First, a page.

Do you have friends, fans who want Billy Bragg to be that brash artist with electric guitar?
I do. They do want that. I feel like that's my standard way of performing. And I'm also aware of the fact that you can reach more people by playing quietly and encouraging them to sort of lean in and listen. I kind of like doing that. Last Friday night, the entire set was on acoustic guitar and for the encore I strapped on an electric guitar and played the whole of 'Life's a Riot With Spy Vs Spy" in 15 minutes. It's only 17 minutes long anyway and I managed to shave two minutes off it, so I must have playing at some velocity.
Do you see young artists out there sort of carrying the torch of what the young Billy Braggs did, what the Clash did?
I think it's tough to compare those eras and what we're doing. You have to remember that if I wanted to speak about the world and have people listen when I was 19 years old, I had to write songs and play guitar and do gigs. Music was really the only social medium that was available to us, to communicate with each other, and with our parents' generation. But now, I think there's so many other ways to engage -- through the Internet, to blog, to make films and put them up on YouTube, start a Facebook page around an issue, tweet. I think a lot of energy that we had, the anger about the world, has found its way out that way, so I don't think writing songs is the first port of call for most angry young men and women.
So, do you think music's lost some of its power and impact?
I think it has a bit, yeah, because in the old days it was all we had. Our music is what identified us. The bands that you were in identified you among your peers, school, and subsequently, the music you listened to gave you a sense of community with your friends. There's other ways of getting that sense of community now.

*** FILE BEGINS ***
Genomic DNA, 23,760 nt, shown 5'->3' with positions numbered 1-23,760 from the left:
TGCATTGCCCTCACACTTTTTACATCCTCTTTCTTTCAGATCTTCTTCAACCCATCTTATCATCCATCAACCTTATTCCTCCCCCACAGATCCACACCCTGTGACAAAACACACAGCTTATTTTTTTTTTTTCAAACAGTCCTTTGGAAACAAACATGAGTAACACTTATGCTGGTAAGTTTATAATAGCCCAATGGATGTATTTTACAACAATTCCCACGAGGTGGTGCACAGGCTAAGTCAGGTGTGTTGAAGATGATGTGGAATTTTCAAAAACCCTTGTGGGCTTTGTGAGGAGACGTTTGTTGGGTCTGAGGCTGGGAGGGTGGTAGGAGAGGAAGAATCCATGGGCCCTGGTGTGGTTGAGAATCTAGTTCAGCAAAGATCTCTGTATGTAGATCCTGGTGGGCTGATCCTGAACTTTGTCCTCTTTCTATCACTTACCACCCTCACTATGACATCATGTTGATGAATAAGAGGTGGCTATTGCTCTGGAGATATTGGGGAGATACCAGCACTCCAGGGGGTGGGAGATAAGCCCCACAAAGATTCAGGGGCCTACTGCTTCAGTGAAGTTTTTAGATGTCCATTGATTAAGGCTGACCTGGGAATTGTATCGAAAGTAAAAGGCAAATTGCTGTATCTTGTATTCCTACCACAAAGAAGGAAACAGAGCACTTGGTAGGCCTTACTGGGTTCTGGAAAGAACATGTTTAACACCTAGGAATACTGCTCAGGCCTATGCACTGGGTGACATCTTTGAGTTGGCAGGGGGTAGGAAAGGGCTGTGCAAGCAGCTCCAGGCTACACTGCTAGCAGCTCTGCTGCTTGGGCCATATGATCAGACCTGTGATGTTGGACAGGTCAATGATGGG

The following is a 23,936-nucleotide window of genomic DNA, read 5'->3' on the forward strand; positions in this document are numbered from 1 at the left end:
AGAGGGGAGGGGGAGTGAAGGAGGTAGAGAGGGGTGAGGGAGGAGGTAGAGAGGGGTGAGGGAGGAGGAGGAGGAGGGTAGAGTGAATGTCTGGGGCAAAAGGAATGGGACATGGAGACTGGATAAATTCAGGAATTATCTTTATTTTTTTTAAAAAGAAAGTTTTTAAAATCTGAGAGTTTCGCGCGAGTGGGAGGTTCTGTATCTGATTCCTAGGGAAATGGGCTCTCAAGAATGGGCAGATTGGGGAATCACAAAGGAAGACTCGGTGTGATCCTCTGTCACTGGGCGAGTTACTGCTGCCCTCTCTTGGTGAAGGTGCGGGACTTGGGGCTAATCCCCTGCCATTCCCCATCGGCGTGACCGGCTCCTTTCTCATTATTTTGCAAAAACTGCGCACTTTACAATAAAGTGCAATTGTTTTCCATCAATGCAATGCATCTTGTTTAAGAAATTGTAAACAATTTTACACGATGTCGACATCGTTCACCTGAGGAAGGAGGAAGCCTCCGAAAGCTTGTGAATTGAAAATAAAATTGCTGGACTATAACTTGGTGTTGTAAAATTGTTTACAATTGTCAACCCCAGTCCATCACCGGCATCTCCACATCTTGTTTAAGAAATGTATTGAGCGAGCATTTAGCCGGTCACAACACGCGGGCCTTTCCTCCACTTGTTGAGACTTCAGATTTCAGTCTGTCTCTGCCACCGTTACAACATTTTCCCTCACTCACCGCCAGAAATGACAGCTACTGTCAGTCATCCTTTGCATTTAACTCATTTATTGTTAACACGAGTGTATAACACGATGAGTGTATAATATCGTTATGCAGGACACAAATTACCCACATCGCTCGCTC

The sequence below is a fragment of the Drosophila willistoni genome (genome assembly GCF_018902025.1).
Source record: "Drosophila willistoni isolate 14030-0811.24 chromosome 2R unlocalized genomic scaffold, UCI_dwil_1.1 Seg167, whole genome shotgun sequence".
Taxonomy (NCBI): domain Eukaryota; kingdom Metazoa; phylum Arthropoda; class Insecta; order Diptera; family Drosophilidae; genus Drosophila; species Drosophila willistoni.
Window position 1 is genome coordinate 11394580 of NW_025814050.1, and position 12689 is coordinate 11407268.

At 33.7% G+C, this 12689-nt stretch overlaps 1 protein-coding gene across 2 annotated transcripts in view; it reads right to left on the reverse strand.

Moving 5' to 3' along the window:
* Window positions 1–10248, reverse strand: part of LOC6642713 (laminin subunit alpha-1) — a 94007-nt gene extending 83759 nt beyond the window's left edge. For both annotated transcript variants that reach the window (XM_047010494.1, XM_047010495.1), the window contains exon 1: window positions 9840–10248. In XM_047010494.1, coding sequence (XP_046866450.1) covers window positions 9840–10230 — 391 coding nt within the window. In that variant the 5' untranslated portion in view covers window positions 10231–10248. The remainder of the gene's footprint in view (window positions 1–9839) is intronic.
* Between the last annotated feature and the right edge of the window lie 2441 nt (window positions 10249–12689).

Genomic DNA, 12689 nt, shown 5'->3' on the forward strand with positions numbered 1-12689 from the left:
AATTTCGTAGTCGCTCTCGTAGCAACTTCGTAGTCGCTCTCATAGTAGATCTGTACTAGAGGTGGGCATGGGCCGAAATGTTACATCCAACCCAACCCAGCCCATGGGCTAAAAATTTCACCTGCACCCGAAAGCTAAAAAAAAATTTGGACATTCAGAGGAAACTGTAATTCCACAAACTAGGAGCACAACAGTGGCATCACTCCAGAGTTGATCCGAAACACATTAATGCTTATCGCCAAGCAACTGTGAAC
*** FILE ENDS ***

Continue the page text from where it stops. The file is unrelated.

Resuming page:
Like what apps do you have on your phone?
Yeah, exactly. Me and my mates used to sit around and play guitars when there was nothing on TV. Now, my son and his buddies ... although he's in a band so he's not a good example, but I know my nephews they get together and play video soccer. That's how they socialize, so music has become less of a social medium and more of something people do to be a bit different. Most of the people who do gigs on the weekend in Pittsburgh are not professional musicians. They're people who've got boring day jobs and on the weekend they get together and play their favorite songs and it helps them deal with the day, you know.
Do you feel like you're viewed differently in the States given that most of your political involvement is British?
I'm not so sure about that, but I think the whole way I've come into the United States has put me in that same place. People in America know me for my politics. It's just the politics I associate with aren't so widely appreciated in the U.S., so that does put me in a bit of a corner. I'm OK in that corner. I've got Woody Guthrie on my side, Bruce Springsteen occasionally.
It sounds like when you get involved in an issue you get attacked for being a well-off rock star.
I don't feel like your opinion should be means tested. I think everyone's point is valid. You just got to accept that some people will assume that because you've made a good living that you've given up all your principles. I hold on to my principles. It doesn't matter where I'm living. I still believe in a fairer society. I still believe we should hold capitalism to account. That's not going to change just because I've got a nice house.
Scott Mervis: email@example.com; 412-263-2576. Twitter: @scottmervis_pg.